Robinson affair: Calls for first minister to publish legal advice

Doubts will surround the Northern Ireland first minister unless he publishes legal advice he claimed cleared him of any wrongdoing in the affairs of his wife.

The chairman of the Committee on Standards in Public Life, Sir Christopher Kelly, has said doubts will surround Northern Ireland first minister Peter Robinson unless he publishes the legal advice he claimed cleared him of any wrongdoing in the financial dealings of his wife Iris.

Last month, Left Foot Forward reported the allegations made by the BBC’s Spotlight programme that Peter Robinson had breached the ministerial code by failing to declare alleged improprieties in his wife’s financial dealings, despite being aware of them.

Having stepped down temporarily to clear his name, Paul Maguire QC was appointed by the government’s legal services, the Departmental Solicitors Office, to investigate the claims made by the Spotlight programme.

At the beginning of the month, Mr Robinson resumed his duties as first minister after stating he had been cleared of any wrongdoing. In a statement he said:

“I welcome the QC’s detailed advice which follows a thorough and comprehensive examination of all the issues raised in the Spotlight programme that, on the material provided, his considered view was that there were no breaches whatsoever by me of the Ministerial Code, the Ministerial Code of Conduct, the Pledge of Office and the seven principals of public life.”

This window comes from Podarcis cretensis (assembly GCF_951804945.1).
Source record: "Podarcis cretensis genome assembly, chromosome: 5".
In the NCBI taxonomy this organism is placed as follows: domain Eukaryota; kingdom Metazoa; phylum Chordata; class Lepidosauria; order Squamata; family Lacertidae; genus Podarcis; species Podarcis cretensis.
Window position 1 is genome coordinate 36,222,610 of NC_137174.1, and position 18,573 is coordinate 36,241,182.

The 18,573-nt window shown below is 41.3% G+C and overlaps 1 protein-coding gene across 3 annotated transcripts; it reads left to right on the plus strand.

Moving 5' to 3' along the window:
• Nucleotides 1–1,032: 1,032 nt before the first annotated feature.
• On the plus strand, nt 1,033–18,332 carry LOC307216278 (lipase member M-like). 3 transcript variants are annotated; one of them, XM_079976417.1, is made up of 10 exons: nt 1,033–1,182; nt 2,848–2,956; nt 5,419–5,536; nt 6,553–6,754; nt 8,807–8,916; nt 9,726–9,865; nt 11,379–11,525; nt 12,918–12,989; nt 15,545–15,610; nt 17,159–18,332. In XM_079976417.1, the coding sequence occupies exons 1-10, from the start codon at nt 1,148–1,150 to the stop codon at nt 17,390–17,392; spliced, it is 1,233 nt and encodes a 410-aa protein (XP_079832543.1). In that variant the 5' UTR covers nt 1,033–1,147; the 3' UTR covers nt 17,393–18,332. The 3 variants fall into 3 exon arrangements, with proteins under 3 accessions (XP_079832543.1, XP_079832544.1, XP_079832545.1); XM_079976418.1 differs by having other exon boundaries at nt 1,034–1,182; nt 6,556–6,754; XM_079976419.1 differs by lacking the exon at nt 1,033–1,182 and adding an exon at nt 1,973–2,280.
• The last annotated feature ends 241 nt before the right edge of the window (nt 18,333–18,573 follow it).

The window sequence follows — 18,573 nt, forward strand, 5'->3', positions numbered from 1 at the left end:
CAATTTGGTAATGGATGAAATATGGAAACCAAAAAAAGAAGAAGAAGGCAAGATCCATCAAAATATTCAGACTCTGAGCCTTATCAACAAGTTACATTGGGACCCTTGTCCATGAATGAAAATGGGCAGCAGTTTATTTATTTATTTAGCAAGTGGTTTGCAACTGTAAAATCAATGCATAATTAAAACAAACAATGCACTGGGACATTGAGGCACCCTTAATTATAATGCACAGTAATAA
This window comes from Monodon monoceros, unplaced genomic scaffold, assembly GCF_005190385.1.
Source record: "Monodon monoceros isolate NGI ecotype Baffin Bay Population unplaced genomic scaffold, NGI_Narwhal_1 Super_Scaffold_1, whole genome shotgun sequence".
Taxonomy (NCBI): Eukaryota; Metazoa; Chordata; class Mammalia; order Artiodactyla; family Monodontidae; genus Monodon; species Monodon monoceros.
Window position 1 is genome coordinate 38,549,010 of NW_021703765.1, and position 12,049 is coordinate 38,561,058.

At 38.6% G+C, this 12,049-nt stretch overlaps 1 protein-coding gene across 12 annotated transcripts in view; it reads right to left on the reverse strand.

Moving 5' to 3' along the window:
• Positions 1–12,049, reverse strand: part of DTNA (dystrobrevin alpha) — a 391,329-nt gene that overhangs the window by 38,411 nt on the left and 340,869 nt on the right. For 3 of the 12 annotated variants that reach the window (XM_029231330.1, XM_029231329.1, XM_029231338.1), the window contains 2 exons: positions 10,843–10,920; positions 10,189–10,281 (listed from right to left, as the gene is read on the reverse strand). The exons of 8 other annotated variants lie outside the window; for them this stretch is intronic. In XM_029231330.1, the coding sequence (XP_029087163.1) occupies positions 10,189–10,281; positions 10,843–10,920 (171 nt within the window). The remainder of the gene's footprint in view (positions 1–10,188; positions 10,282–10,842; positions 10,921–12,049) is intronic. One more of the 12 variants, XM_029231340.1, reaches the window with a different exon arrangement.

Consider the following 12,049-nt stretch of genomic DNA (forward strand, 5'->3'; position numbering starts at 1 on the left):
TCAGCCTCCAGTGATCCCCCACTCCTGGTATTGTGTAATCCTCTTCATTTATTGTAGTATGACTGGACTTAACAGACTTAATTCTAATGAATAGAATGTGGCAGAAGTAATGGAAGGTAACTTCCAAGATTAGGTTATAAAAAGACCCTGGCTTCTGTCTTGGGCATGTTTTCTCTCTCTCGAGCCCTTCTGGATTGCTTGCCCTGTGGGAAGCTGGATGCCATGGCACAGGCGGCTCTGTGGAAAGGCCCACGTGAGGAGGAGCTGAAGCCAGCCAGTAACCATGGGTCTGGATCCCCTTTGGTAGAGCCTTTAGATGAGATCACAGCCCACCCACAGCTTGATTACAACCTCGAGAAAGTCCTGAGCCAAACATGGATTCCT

However, at the time the legal advice was not published, leading a spokesman for the Ulster Unionist Party to say:

“Mr Robinson has indicated that he has returned to office because his legal advice indicates that he has done nothing wrong. It would clearly be in the public interest for this legal opinion to be published in full.”

It now seems that Sir Christopher Kelly shares that view. Speaking before an appearance in front of Stormont’s Committee on Standards in Public Life, he said:

I think there must remain a doubt until the reported investigation is published. This is an area where transparency is important. There is no obligation, as I understand it, to publish reports of this kind, but I certainly think everyone would be well advised to publish.”

At the time, a Democratic Unionist Party spokesman made clear Robinson had expressed a desire to see the advice published, saying:

“While we understand that there are a number of legal impediments the First Minister is very keen that the advice can be released in as transparent and complete a form as possible and is asking the Minister of Finance who commissioned the advice to examine how this may be done.”

Two weeks later however and nothing has so far been published.

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